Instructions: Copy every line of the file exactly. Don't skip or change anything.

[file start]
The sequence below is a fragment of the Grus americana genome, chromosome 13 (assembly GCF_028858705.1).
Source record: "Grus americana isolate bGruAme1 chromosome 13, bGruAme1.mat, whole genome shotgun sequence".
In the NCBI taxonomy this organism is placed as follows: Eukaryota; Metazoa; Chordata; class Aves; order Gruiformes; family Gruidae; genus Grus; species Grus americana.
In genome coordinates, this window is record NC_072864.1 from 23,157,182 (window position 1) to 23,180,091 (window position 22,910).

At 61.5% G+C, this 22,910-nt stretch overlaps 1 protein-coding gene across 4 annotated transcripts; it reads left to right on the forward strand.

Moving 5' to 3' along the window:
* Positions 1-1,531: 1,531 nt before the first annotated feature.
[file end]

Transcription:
The sequence below is a fragment of the Grus americana genome, chromosome 13 (assembly GCF_028858705.1).
Source record: "Grus americana isolate bGruAme1 chromosome 13, bGruAme1.mat, whole genome shotgun sequence".
In the NCBI taxonomy this organism is placed as follows: Eukaryota; Metazoa; Chordata; class Aves; order Gruiformes; family Gruidae; genus Grus; species Grus americana.
In genome coordinates, this window is record NC_072864.1 from 23,157,182 (window position 1) to 23,180,091 (window position 22,910).

At 61.5% G+C, this 22,910-nt stretch overlaps 1 protein-coding gene across 4 annotated transcripts; it reads left to right on the forward strand.

Moving 5' to 3' along the window:
* Positions 1-1,531: 1,531 nt before the first annotated feature.